Japan eyes introduction of cruise missiles amid N Korea threat


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If they are serious about these missiles, remember that they spoke about amending the Constitution and putting it into force by 2020 just earlier in the week.

If they install offensively oriented missiles it may be around that time.

3 ( +3 / -0 )

A guy in Australia made a cruise missile in his garage a few years ago. Japan has the technology. It could build them in a heartbeat. The only news here is that someone is talking about it.

3 ( +4 / -1 )

Of the 59 tomahawk missiles that US fired at the sovereign state of Syria, only one third hit their intended targets and a bunch of civilians were murdered. The cost over one million each and this money's goes to US arms dealers. How will this help Japan?

2 ( +7 / -5 )

GGoodlucktoyouToday  09:29 am JST-Of the 59 tomahawk missiles that US fired at the sovereign state of Syria, only one third hit their intended targets and a bunch of civilians were murdered. The cost over one million each and this money's goes to US arms dealers. How will this help Japan?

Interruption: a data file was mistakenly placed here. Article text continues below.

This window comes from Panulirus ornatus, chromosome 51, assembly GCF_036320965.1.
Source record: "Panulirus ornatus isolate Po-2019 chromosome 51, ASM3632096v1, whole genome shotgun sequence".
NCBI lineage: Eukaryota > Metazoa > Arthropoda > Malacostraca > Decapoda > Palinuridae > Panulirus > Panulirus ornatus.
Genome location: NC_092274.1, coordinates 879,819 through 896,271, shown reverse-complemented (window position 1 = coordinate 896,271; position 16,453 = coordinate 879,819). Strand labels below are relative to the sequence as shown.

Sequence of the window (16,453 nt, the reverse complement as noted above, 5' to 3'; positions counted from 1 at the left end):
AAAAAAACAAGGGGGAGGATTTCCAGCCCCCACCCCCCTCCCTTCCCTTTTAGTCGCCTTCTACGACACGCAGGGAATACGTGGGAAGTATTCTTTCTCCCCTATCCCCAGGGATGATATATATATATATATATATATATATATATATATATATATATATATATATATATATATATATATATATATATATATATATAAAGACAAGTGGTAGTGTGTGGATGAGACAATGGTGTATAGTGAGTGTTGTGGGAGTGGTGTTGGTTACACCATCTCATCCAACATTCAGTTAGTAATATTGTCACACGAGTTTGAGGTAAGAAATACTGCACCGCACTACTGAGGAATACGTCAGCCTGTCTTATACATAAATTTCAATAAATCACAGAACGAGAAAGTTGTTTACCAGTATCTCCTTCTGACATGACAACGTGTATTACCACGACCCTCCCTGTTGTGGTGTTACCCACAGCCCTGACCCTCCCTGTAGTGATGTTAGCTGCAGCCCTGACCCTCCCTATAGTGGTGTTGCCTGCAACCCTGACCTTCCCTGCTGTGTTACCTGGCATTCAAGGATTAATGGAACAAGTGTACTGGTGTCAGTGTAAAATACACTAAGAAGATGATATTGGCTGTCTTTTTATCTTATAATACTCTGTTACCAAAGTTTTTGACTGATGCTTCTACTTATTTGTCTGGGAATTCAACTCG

Are you serious? All missiles hit their target except for 1. This is confirmed by the US.

Russia is currently protecting the Syrian tryant leader with their new so called anti-air defense system.... the same system which failed to intercept the cruise missles launched from the US ships.

Cruise missiles are a deadly weapon when used in the right circumstances. Japan could have a use for them, but they are purely agressive weapons....

3 ( +6 / -3 )

Cruise missiles do border the offensive/defensive line. Should Japan have the capability? I think yes. Even if politically Japan is unable or unwilling to carry out a first strike on a missile launch facility, it would certainly allow them to carry out a retaliatory strike to ensure that more missiles will not be launched from that same site. In addition, Japan now is able to come to the aid of allies under attack, so Japanese cruise missile capability would simply enhance the defense of U.S. assets.

-2 ( +1 / -3 )

Under the present constitution "retaliatory strike" on another nation's soils is not allowed no matter how you interpret.

The present type 10 anti ship missiles can be reprogrammed to hit ground targets since it utilizes GPS targeting.

3 ( +3 / -0 )

Its easier to stop a Ballistic missile before Being launched, Cruise missiles are expensive and provide surgical attacks, Japan should develop their own cruise missiles.

Cruise missiles are just like Kamikazes but without the human factor.

1 ( +2 / -1 )

If Japan carries this out, China will obviously go, uh - ballistic. Still, just the talk might nudge them towards taking a harder line on NK. Remove that problem, and Japan's excuse for such weaponry vanishes (at least in the short term).